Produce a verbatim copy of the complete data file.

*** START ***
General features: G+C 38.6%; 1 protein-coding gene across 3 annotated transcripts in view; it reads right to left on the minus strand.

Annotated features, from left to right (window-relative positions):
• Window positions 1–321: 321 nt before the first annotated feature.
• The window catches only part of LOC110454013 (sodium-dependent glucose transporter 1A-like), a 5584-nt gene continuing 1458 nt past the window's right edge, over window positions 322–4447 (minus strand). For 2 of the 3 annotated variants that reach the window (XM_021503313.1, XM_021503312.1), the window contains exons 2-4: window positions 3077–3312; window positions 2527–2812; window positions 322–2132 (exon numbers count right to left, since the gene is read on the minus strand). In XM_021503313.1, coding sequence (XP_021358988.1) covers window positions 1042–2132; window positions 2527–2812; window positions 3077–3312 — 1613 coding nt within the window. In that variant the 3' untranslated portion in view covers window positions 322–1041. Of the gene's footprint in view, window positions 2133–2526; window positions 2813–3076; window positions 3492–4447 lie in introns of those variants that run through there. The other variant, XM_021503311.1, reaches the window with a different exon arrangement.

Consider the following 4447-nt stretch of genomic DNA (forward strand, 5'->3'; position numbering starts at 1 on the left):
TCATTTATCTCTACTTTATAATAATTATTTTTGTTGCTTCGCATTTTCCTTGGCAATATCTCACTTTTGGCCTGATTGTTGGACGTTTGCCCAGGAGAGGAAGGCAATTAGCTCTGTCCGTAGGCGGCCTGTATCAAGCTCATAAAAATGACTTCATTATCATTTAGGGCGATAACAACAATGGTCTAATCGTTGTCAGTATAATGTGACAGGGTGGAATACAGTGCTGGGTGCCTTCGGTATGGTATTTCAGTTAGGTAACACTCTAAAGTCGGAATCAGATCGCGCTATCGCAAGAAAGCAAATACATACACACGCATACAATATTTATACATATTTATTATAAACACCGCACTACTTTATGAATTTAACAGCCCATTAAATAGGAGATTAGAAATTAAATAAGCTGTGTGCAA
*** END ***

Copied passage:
General features: G+C 38.6%; 1 protein-coding gene across 3 annotated transcripts in view; it reads right to left on the minus strand.

Annotated features, from left to right (window-relative positions):
• Window positions 1–321: 321 nt before the first annotated feature.
• The window catches only part of LOC110454013 (sodium-dependent glucose transporter 1A-like), a 5584-nt gene continuing 1458 nt past the window's right edge, over window positions 322–4447 (minus strand). For 2 of the 3 annotated variants that reach the window (XM_021503313.1, XM_021503312.1), the window contains exons 2-4: window positions 3077–3312; window positions 2527–2812; window positions 322–2132 (exon numbers count right to left, since the gene is read on the minus strand). In XM_021503313.1, coding sequence (XP_021358988.1) covers window positions 1042–2132; window positions 2527–2812; window positions 3077–3312 — 1613 coding nt within the window. In that variant the 3' untranslated portion in view covers window positions 322–1041. Of the gene's footprint in view, window positions 2133–2526; window positions 2813–3076; window positions 3492–4447 lie in introns of those variants that run through there. The other variant, XM_021503311.1, reaches the window with a different exon arrangement.

Consider the following 4447-nt stretch of genomic DNA (forward strand, 5'->3'; position numbering starts at 1 on the left):
TCATTTATCTCTACTTTATAATAATTATTTTTGTTGCTTCGCATTTTCCTTGGCAATATCTCACTTTTGGCCTGATTGTTGGACGTTTGCCCAGGAGAGGAAGGCAATTAGCTCTGTCCGTAGGCGGCCTGTATCAAGCTCATAAAAATGACTTCATTATCATTTAGGGCGATAACAACAATGGTCTAATCGTTGTCAGTATAATGTGACAGGGTGGAATACAGTGCTGGGTGCCTTCGGTATGGTATTTCAGTTAGGTAACACTCTAAAGTCGGAATCAGATCGCGCTATCGCAAGAAAGCAAATACATACACACGCATACAATATTTATACATATTTATTATAAACACCGCACTACTTTATGAATTTAACAGCCCATTAAATAGGAGATTAGAAATTAAATAAGCTGTGTGCAA